Unless you would care to demonstrate your theory with some carefully taken test images?
12-10-2017, 11:16 AM - 2 Likes   #23
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It's also worth noting that a lens can be optimized for more than one distance if there is more than one degree of freedom in the lens mechanism.

For old-style lenses that have a monolithic assembly of elements all of which move on a single helicoid, it's true that the designer is forced to pick one optimized distance or compromise performance for a range of distances.

But newer lenses such as DFA 100 f/2.8 use a fixed rear group and a moving front group. That means the designer can first optimize all the elements and element locations for highest performance at a close distance and then do a second optimization for infinity by designing which of the elements move and how much they move. The result can be a lens with two sweet spots and high performance across a range of distances.

More complex lenses can be designed to have even more optima. I've seen some zooms with 4 different internal degrees of freedom in the focus and zooming systems that with the use of internal cam-track barrels enables very broad optimization across all focal lengths and distances.

12-10-2017, 12:01 PM - 2 Likes   #24
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QuoteOriginally posted by photoptimist Quote
But newer lenses such as DFA 100 f/2.8 use a fixed rear group and a moving front group. That means the designer can first optimize all the elements and element locations for highest performance at a close distance and then do a second optimization for infinity by designing which of the elements move and how much they move. The result can be a lens with two sweet spots and high performance across a range of distances.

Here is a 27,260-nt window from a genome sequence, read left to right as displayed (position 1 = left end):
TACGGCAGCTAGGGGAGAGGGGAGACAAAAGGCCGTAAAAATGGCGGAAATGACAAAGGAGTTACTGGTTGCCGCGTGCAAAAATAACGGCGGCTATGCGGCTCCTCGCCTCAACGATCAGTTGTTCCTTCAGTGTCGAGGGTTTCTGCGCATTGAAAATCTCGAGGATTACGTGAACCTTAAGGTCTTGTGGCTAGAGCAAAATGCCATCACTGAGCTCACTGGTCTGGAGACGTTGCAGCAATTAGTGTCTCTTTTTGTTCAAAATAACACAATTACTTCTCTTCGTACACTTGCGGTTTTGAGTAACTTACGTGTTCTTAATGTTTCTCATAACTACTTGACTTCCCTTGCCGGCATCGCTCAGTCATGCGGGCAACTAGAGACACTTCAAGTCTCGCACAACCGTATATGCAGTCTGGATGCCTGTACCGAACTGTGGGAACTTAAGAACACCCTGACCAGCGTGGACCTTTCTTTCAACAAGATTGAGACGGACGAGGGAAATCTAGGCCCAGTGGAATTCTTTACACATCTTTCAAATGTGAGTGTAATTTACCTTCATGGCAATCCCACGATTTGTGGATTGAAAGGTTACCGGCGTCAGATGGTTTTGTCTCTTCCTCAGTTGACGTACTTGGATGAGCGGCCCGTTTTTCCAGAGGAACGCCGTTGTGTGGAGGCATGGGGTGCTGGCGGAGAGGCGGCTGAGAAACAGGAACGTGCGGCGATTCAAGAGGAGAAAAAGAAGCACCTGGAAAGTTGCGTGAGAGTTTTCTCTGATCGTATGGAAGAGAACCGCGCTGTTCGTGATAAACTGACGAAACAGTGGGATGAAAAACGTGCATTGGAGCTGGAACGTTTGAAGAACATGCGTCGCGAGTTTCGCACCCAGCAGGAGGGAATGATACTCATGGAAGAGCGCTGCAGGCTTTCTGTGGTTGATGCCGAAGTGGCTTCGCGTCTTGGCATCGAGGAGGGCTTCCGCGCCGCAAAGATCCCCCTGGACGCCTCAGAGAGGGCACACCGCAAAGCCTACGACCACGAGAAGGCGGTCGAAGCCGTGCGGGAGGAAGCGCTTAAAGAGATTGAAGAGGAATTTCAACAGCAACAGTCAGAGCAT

For some added info, Pentax calls this "FREE - fixed rear-element extension" and from Pentax Short Telephoto Prime Lenses it looks like it was added to the A100mm macro in the mid-80s, followed by a redesign for the F100mm macro which looks essentially the same as our DFA100mm. More explanation here: Pentax Lens Terminology.

On my 'to-do' list is to compare an older m42 100mm macro to my dfa100mm at long distances. I'm currently experiencing heavy snowfall (southern Ontario), so all lenses performm equally at far distances. Assuming you're using the default forum colour scheme with a white background, sample photos today all look like the space between these two lines:
____________



____________


Snow- the great lens equalizer
12-10-2017, 12:31 PM - 1 Like   #25
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QuoteOriginally posted by BrianR Quote
For some added info, Pentax calls this "FREE - fixed rear-element extension" and from Pentax Short Telephoto Prime Lenses it looks like it was added to the A100mm macro in the mid-80s, followed by a redesign for the F100mm macro which looks essentially the same as our DFA100mm. More explanation here: Pentax Lens Terminology.

On my 'to-do' list is to compare an older m42 100mm macro to my dfa100mm at long distances. I'm currently experiencing heavy snowfall (southern Ontario), so all lenses performm equally at far distances. Assuming you're using the default forum colour scheme with a white background, sample photos today all look like the space between these two lines:
____________



____________


Snow- the great lens equalizer
Thanks for the info!

What's interesting about the DFA 100mm is that the focus throw is a lot shorter than you'd expect if it were a 100mm simple prime. With a bit of math, one can show that the lens design is similar to a 68 mm f/2 mounted in front of a 1.5 X teleconverter.

LOL on your lens-equilizing landscape conditions. In my neck of the woods, I've got a beautiful line-of-sight to street & building lights several miles on the horizon. But the atmospherics are often horrible with all those nice sharp pinpoints dancing like fireflies on meth.
12-10-2017, 01:28 PM - 1 Like   #26
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QuoteOriginally posted by photoptimist Quote